Donald Baechler, Painting with Two Balls, 1986
    Collection of The Museum of Contemporary Art, Los Angeles
    © 2022 Donald Baechler / Artists Rights Society (ARS), New York

    Neither Land Nor Sea


    “The six years that I spent in Germany after completing my studies and before returning to Japan were golden days, both for me and my work. [...] My living space/studio was in a dreary, concrete, former factory building on the outskirts of Cologne. It was the centre of my world... In that space, standing in front of the canvas sometimes felt like travelling on a solitary voyage in outer space – a lonely little spacecraft floating in the darkness of the void. My spaceship could go anywhere in this fantasy while I was painting, even to the edge of the universe.”
    — Yoshitomo Nara 


    In the current work, Nara creates a blurred distinction between the sky and ground. Soft blue pigment is seen blending and fading into the horizon line behind the protagonist, further enacting a flat perspective. This effect is created through applying several layers of impasto in subtly varied subdued hues, allowing the protagonist to appear as if she is floating in space, existing outside the constraints of time. The little girl’s feet sink deep within the puddle below, unable to move away from her physical position, whilst simultaneously implying an inability to change one’s psychological state. She gently grasps onto a ship – a vehicle that can hopefully whisk her away towards the place of her heart’s desire.



    Detail of the present work

    The recurring motif of ships and puddles appear in numerous paintings throughout his oeuvre, evoking an ambivalent in-between state, no doubt alluding to the artist’s own experience of alienation in a foreign country as he lives between two worlds and two cultures. This was especially prominent during his years in Germany, with 8 paintings and 6 drawings created in the year 1991 alone. These works capture the artist’s deepest, most inner hopes and fears, revealing a deeply poignant sense of homesickness.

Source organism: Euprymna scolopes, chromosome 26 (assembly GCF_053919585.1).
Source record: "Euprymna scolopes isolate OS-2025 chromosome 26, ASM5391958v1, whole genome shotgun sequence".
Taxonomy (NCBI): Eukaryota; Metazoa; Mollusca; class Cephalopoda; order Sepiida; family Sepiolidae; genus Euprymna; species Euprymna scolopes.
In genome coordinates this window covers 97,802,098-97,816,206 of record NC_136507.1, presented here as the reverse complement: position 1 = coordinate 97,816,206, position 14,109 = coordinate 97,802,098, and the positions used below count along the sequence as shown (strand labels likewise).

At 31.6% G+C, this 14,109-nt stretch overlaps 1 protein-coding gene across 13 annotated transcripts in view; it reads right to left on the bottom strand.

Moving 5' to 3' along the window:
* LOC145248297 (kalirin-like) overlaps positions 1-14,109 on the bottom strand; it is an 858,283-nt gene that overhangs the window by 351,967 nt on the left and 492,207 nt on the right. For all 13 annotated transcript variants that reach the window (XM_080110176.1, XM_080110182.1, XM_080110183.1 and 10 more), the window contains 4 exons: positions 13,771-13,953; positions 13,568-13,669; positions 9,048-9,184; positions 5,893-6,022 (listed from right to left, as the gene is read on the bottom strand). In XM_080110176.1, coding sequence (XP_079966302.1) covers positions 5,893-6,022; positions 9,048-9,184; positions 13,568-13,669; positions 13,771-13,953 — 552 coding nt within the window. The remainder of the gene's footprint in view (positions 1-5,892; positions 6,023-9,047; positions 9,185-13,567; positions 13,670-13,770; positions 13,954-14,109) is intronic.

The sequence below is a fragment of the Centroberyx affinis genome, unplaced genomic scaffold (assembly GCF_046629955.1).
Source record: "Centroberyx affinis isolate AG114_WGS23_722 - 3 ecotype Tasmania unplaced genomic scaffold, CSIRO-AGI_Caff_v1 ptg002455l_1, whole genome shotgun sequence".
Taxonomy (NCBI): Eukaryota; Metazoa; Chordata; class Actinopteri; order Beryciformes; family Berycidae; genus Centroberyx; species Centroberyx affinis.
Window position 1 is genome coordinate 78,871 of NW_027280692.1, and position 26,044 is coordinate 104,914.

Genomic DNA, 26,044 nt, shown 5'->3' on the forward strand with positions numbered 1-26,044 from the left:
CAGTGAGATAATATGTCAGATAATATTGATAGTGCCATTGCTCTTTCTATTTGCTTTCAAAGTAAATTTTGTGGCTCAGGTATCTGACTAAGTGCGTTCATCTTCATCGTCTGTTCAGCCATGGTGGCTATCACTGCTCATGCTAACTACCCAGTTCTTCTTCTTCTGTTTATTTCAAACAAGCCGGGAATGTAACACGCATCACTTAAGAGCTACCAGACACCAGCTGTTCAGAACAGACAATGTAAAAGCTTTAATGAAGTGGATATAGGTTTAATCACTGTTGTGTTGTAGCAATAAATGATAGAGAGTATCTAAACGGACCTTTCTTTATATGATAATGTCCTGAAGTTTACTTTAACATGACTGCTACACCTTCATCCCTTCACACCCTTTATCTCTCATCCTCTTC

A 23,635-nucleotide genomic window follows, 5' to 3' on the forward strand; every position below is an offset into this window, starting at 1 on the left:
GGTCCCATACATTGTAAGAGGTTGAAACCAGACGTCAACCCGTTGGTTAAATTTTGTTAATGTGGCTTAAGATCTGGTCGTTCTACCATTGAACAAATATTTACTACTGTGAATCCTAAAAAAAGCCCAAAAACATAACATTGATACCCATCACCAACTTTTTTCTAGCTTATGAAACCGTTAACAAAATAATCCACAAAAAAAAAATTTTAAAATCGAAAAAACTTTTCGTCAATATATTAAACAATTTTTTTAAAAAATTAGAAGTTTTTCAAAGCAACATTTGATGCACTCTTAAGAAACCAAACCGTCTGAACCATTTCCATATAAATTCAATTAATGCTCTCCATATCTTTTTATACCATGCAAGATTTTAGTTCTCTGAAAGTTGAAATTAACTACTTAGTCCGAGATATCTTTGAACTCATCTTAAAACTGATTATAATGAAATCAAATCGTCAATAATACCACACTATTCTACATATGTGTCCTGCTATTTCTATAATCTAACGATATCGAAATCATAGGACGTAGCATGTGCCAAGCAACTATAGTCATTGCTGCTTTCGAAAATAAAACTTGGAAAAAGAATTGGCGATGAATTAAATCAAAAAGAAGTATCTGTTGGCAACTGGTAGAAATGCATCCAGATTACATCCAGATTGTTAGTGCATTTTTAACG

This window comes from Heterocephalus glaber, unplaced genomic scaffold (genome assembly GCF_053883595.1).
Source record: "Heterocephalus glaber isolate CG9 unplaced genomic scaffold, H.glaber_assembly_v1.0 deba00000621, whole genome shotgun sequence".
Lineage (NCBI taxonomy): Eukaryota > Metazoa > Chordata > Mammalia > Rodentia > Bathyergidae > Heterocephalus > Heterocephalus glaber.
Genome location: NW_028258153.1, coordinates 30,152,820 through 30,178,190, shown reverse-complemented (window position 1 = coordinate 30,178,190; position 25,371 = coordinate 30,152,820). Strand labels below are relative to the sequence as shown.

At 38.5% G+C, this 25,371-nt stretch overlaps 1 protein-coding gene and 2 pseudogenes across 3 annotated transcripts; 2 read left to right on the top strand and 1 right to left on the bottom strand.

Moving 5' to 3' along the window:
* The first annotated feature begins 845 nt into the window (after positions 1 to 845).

Whilst some of these portraits are devoid of facial expressions, others such as the current example feature cheeky smiles where the young girl sticks out her tongue in protest. These conniving and rebellious grimaces act as a coping mechanism, as the protagonist defends herself – and in turn the artist by extension – against feelings of sadness and isolation in a remote nation.


    Resonant with millions of people who stand on the same uncertain social and cultural grounds as he, Nara’s portraits embody the collective feelings for people who inhabit the same in-between state, conveying a moving visual narrative of nostalgia and longing.



    Collector’s Digest


    Born 1959 in Hirosaki, Japan, Yoshitomo Nara stands as one of the defining icons in contemporary art today. After completing his master’s degree at Aichi Prefectural University of Fine Arts and Music in 1987, Nara lived in Germany from 1988 to 2000, returning to Japan in 2000, where he lived and worked in Tokyo and moved to Tochigi in 2005.


    In 2021, Nara was honoured with a well-received monumental museum show at the Dallas Contemporary, Texas (20 March - 22 August 2021). His current major touring museum exhibition, Yoshitomo Nara, is the artist’s largest retrospective to date, featuring more than 100 major paintings, ceramics, sculptures and installations, and 700 works of paper that span over 36 years of the artist’s career. The exhibition started from the Los Angeles County Museum of Art (2021-2022) and is currently exhibiting at the Yuz Museum in Shanghai until 4 September, 2022. The exhibition will then travel to the Guggenheim Bilbao in Spain and the Kunsthal Rotterdam in the Netherlands.

    • Provenance

      Gallery D'Eendt, Amsterdam
      Private Collection, Amsterdam (acquired from the above in the 1990s)
      Thence by descent to the present owner

Property from an Important Private European Collection



signed 'Yoshitomo Nara' lower left and dated '1991' lower right; further signed 'NARA' on the reverse
acrylic on canvas
70 x 69.9 cm. (27 1/2 x 27 1/2 in.)
Painted in 1991, this work is registered in the Yoshitomo Nara Online Catalogue Raisonné under registration number YNF7093.

Full Cataloguing

HK$6,000,000 - 8,000,000 

Sold for HK$7,510,000

Contact Specialist

Charlotte Raybaud
Specialist, Head of Evening Sale
+852 2318 2026

20th Century & Contemporary Art Evening Sale

Hong Kong Auction 22 June 2022